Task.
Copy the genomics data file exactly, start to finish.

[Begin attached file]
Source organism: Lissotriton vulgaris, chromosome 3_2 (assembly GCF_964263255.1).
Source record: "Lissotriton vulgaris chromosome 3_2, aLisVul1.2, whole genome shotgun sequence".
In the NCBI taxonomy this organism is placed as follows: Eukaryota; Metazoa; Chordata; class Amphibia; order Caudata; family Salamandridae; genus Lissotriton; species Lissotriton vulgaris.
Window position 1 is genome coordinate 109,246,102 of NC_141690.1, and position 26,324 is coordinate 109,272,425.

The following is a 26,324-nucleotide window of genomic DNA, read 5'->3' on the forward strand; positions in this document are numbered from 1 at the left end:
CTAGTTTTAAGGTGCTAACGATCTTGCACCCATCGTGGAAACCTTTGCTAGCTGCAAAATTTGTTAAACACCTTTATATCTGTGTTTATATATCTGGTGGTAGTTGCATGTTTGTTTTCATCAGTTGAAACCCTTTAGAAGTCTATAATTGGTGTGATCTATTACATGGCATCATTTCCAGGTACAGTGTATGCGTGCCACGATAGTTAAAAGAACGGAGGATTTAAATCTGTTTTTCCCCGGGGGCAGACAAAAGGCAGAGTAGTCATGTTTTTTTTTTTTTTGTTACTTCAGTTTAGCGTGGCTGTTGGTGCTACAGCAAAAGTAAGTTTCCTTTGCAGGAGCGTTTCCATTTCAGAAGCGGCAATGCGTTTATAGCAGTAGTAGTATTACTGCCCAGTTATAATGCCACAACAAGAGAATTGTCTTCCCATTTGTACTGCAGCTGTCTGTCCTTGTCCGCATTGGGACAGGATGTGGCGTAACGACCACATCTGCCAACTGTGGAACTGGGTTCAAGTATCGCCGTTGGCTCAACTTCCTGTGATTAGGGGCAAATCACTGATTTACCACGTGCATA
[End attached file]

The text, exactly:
Source organism: Lissotriton vulgaris, chromosome 3_2 (assembly GCF_964263255.1).
Source record: "Lissotriton vulgaris chromosome 3_2, aLisVul1.2, whole genome shotgun sequence".
In the NCBI taxonomy this organism is placed as follows: Eukaryota; Metazoa; Chordata; class Amphibia; order Caudata; family Salamandridae; genus Lissotriton; species Lissotriton vulgaris.
Window position 1 is genome coordinate 109,246,102 of NC_141690.1, and position 26,324 is coordinate 109,272,425.

The following is a 26,324-nucleotide window of genomic DNA, read 5'->3' on the forward strand; positions in this document are numbered from 1 at the left end:
CTAGTTTTAAGGTGCTAACGATCTTGCACCCATCGTGGAAACCTTTGCTAGCTGCAAAATTTGTTAAACACCTTTATATCTGTGTTTATATATCTGGTGGTAGTTGCATGTTTGTTTTCATCAGTTGAAACCCTTTAGAAGTCTATAATTGGTGTGATCTATTACATGGCATCATTTCCAGGTACAGTGTATGCGTGCCACGATAGTTAAAAGAACGGAGGATTTAAATCTGTTTTTCCCCGGGGGCAGACAAAAGGCAGAGTAGTCATGTTTTTTTTTTTTTTGTTACTTCAGTTTAGCGTGGCTGTTGGTGCTACAGCAAAAGTAAGTTTCCTTTGCAGGAGCGTTTCCATTTCAGAAGCGGCAATGCGTTTATAGCAGTAGTAGTATTACTGCCCAGTTATAATGCCACAACAAGAGAATTGTCTTCCCATTTGTACTGCAGCTGTCTGTCCTTGTCCGCATTGGGACAGGATGTGGCGTAACGACCACATCTGCCAACTGTGGAACTGGGTTCAAGTATCGCCGTTGGCTCAACTTCCTGTGATTAGGGGCAAATCACTGATTTACCACGTGCATA